Key features to look for in a rewards credit card

If you are in the market for a rewards credit card, the key is to find a card that will offer you the most valuable rewards, tailored to the kind of spending that you expect to do. When it comes to cash back reward credit cards, one strategy is to use a single card that offers a high rate of return for most purchases, with the most competitive cards offering 1.5 to 2% cash back. Another strategy is to use one or more cards that offer bonus levels of rewards at specific categories of retailers where you frequently shop, such as gas stations, grocery stores, or department stores.

When selecting a card that earns points and miles, the most important consideration is choosing one that offers rewards that are the most valuable when you redeem them. For example, frequent flier miles can be very valuable when cardholders are able to redeem them for the flights they need. But when cardholders have the expectation of redeeming miles for flights during the holidays or other peak travel periods, they will likely be disappointed by the lack of available award seats. In response to these concerns, there are now many travel rewards credit cards that offer points and miles that can be redeemed as statement credits towards travel purchases, including airfare, hotels, and car rentals.

Selecting a credit card issuer

After deciding whether to apply for a rewards or low interest credit card, your next consideration should be the credit card issuer. Most banks, credit unions, airlines, and retailers offer a credit card. You may wish to choose a card from the bank or credit union that you already hold an account with. For applicants with a limited credit history, it may easier to be approved by an institution where you already have a banking relationship. In addition, having a credit card where you also have your checking or savings account will reduce the number of logins you need to remember, and make payment a simple matter of transferring funds between accounts. On the other hand, more experienced credit card users may wish to shop across many credit card issuers in order to find the most competitive products for their needs.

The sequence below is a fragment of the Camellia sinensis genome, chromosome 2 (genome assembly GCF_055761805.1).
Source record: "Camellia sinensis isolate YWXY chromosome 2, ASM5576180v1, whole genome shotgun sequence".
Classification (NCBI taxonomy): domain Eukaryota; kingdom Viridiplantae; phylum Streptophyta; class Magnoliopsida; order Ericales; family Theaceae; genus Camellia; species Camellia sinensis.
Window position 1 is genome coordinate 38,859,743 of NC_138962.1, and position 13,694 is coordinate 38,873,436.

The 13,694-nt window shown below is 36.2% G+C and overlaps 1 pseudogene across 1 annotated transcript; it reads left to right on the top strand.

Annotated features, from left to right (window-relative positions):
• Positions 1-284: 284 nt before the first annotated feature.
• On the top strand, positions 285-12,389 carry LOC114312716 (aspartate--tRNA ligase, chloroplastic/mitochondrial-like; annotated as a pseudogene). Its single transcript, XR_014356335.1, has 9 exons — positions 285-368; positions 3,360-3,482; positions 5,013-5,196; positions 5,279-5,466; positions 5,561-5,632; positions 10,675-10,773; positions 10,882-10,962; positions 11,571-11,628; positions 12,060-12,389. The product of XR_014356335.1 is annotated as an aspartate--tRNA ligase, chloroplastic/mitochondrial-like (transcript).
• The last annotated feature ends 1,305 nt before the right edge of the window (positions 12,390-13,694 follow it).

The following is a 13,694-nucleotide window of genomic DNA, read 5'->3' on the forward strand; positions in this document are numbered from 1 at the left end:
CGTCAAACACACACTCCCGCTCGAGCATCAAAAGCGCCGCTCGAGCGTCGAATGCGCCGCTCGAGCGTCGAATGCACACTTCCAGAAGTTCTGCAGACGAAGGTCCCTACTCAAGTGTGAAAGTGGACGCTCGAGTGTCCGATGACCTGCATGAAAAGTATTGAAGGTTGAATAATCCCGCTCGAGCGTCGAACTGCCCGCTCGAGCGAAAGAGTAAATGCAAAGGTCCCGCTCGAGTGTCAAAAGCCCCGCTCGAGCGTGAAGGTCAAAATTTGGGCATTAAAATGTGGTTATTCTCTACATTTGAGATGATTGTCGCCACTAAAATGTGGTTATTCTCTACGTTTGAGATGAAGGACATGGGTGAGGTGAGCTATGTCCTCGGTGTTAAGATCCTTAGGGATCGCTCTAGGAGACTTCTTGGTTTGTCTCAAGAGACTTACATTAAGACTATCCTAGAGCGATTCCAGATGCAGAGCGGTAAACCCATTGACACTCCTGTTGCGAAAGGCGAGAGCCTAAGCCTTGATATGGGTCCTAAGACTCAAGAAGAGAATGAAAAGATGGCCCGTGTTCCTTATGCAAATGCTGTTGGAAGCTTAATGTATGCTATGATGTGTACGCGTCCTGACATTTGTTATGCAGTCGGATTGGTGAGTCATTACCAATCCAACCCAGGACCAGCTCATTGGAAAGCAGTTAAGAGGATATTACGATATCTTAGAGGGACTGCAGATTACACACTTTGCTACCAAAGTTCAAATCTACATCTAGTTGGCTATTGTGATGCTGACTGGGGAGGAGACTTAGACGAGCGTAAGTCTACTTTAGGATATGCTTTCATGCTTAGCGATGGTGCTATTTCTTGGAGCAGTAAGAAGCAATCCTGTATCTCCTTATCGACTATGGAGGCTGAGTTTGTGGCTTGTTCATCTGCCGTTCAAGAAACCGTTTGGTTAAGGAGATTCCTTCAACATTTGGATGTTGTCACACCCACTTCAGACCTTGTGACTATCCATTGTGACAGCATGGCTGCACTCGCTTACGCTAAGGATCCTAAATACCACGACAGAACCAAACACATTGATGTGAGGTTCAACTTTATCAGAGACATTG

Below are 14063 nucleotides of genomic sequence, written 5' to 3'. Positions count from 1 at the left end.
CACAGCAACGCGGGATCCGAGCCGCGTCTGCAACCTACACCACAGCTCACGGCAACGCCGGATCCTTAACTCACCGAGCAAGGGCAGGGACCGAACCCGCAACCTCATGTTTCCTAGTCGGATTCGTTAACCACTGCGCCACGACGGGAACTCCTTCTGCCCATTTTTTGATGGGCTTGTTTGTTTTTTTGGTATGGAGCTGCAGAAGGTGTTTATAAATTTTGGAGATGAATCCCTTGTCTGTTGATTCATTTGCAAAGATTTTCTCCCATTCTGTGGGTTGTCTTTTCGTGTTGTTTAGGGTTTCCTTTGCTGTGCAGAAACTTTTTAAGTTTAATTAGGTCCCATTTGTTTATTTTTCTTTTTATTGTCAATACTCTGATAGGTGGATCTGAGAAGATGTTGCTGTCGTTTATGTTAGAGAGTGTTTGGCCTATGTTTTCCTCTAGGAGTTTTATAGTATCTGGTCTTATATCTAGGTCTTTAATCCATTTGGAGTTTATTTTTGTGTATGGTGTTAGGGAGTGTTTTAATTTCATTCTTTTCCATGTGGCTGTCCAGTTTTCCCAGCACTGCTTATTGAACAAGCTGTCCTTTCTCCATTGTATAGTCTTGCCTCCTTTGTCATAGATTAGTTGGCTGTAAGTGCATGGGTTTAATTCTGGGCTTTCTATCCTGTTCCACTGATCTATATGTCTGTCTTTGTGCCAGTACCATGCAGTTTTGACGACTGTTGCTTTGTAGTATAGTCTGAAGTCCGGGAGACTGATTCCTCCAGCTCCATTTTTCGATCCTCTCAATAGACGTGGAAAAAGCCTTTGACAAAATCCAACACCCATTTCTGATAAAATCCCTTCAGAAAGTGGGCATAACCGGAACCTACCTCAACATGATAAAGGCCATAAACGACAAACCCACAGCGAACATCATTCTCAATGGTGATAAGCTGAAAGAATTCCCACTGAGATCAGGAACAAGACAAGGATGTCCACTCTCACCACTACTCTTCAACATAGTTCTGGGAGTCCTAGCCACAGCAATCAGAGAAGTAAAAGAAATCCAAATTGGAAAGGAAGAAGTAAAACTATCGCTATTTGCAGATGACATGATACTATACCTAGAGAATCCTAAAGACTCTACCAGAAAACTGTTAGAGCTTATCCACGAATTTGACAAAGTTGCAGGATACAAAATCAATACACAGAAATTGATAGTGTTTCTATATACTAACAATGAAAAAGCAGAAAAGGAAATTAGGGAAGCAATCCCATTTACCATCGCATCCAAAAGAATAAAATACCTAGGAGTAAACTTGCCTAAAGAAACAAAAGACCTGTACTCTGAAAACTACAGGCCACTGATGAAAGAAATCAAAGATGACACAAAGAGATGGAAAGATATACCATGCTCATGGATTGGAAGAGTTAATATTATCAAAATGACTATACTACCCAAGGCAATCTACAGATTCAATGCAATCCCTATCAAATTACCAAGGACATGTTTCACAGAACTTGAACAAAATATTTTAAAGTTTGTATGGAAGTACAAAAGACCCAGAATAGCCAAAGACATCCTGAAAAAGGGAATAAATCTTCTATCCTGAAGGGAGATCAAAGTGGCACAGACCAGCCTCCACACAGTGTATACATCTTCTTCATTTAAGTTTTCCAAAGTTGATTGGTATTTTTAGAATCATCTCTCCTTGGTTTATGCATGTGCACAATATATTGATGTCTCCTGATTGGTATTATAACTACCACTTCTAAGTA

Another factor to consider is the annual fee. Many reward credit cards charge an annual fee, while others do not. Cardholders need to weigh the cost of the annual fee against the value of any rewards and benefits offered.

Finally, there are different types of credit cards that appeal to specific needs. For example, student credit cards are offered to adults who are enrolled in school that have limited credit histories, and business cards are offered to small business owners to separate their company expenses from their personal ones. Another specialized type of card is the secured card. These are cards that are marketed to people with poor credit, and require the payment of a refundable security deposit. Finally, a charge card is a type of credit card that requires full payment of the statement balance each month.

How your credit score impacts your ability to get a card

Another consideration when selecting a credit card offer is choosing one that meets your credit profile. Card applicants with a limited credit history will need to start with the most basic credit cards that do not offer rewards and have limited benefits. In addition, applicants with a poor credit history and a very low credit score (below 640) will likely have to apply for a secured credit card. These are cards that require payment of a refundable security deposit, but otherwise work similarly to other cards. As you move up the credit score scale, you have greater access to better rewards and benefits.